Menstruating before the age of 13 is usually brought about by obesity, which makes women more vulnerable to incidents of cardiovascular events, such as a stroke, a recent study found out. Menstruating early can cause early menopause.
Menopause is said to cause a decrease in protective hormones like estrogen, which aids in preventing fats from circulating around the bloodstream. This means that when women experience menopause earlier than usual, they have less protective hormones. Aside from that, fluctuating hormones brought about by menopause also increase the levels of low-density lipoprotein or “bad” cholesterol in a woman’s body.
Dr. Kathryn Rexrode from the Brigham and Women’s Hospital said women who menstruate early and experience menopause earlier should be more careful of their lifestyle choices. “These women should be monitored carefully and they should be aware that they are at higher risk, and motivated to adhere to the healthiest lifestyle behaviors to decrease the risk of hypertension and subsequent stroke.”
Taking estrogen-based oral contraceptives dials up the risk of a stroke by up to 80 percent, regardless of the amount of the hormone they contain, the study further showed.
Pregnancy is also associated with stroke with women up to nine times more likely to have one in the period between two days before giving birth and one day after. This is because of eclampsia, which brings about convulsions in pregnant women with high blood pressure and causes up to 48 percent of strokes in expecting mothers.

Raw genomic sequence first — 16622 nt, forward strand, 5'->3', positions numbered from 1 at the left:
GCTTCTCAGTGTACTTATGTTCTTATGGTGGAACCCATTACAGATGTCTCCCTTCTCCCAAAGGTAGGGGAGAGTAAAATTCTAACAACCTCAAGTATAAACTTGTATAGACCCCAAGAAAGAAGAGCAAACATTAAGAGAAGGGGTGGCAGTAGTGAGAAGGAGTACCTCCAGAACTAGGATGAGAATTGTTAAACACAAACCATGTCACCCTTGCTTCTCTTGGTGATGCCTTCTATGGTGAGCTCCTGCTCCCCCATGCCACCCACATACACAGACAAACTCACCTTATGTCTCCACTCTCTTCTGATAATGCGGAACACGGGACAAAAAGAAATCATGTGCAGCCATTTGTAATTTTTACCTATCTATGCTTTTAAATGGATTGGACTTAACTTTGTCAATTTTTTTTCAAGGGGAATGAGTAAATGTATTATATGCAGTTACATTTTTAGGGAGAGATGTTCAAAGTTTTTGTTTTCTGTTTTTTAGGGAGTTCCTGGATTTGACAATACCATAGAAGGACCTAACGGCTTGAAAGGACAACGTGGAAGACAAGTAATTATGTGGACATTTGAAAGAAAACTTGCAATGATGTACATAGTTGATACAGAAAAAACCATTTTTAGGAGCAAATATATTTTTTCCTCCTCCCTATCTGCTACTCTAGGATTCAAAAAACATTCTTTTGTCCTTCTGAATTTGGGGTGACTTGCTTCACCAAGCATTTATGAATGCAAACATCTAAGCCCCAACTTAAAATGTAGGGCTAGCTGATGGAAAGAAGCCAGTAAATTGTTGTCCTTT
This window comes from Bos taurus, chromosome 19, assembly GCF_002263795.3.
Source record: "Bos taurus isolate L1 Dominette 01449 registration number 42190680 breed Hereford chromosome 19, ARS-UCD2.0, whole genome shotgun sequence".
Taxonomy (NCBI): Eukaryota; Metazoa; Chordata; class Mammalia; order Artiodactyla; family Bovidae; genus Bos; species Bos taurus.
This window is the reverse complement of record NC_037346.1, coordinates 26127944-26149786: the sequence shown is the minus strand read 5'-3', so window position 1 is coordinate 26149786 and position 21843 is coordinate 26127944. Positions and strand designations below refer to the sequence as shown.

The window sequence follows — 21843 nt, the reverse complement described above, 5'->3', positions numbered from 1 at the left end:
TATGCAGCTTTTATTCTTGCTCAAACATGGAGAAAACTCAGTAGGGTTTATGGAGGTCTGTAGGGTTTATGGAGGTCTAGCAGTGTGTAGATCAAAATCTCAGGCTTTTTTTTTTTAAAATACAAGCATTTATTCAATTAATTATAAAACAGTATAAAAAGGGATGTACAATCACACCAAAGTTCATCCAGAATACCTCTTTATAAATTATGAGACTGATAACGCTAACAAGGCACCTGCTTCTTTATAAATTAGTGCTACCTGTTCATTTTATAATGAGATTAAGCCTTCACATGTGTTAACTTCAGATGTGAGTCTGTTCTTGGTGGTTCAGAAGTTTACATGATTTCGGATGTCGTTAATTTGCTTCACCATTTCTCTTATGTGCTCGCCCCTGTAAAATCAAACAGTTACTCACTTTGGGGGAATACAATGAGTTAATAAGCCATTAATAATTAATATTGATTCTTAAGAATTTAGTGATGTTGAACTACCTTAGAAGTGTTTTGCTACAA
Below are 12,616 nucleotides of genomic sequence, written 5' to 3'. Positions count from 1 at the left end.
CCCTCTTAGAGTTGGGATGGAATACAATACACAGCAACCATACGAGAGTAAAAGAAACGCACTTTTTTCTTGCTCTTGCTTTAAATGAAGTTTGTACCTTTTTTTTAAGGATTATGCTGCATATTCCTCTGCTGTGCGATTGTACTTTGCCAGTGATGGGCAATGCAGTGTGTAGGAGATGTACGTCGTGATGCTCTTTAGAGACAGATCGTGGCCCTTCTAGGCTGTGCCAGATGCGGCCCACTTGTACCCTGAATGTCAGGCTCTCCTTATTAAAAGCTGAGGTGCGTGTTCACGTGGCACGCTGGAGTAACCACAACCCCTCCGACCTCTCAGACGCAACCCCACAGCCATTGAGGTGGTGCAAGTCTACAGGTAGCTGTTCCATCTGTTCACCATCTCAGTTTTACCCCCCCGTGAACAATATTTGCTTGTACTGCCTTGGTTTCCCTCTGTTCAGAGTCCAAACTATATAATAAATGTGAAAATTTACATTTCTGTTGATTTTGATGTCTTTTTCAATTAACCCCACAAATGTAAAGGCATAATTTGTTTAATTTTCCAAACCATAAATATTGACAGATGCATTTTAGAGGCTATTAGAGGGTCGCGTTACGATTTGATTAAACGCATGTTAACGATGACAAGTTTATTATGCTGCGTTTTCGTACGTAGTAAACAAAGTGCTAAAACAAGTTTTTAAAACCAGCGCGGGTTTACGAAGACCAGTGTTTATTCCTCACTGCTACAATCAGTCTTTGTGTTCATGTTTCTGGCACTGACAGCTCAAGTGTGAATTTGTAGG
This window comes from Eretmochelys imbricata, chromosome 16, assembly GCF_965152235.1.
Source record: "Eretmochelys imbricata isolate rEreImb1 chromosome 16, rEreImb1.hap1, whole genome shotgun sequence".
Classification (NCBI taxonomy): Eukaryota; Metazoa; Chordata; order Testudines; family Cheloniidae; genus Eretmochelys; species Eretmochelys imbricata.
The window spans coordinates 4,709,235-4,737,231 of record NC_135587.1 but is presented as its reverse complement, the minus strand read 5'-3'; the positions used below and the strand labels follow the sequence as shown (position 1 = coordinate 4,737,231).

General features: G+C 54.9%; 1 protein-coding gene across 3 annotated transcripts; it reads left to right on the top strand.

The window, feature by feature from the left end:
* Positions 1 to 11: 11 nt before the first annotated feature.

The findings of the study were published in an issue of the journal Stroke.
Other studies that claim birth control pills cause strokes
A 1962 research paper was the first one to suggest a link between taking oral contraceptives or birth control pills and the risk for blood clots and subsequent ischemic stroke. The study found that the hormone estradiol (taken in doses as high as 150 micrograms) is responsible for this risk.
However, a new study that was published in an issue of the journal MedLink Neurology, showed that the risk was dependent on several factors. It can be that the women taking birth control pills have a genetic susceptibility to the condition. It can also be that women who have high levels of bad cholesterol who also take the pill develop increased vascular reactivity and an altered insulin response, which can contribute to the increased incidence of stroke.
In the same manner, the World Health Organization discovered in 1996 that a high risk of ischemic stroke, which accounts for 85 percent of all strokes, was seen among users of higher estrogen oral contraception.
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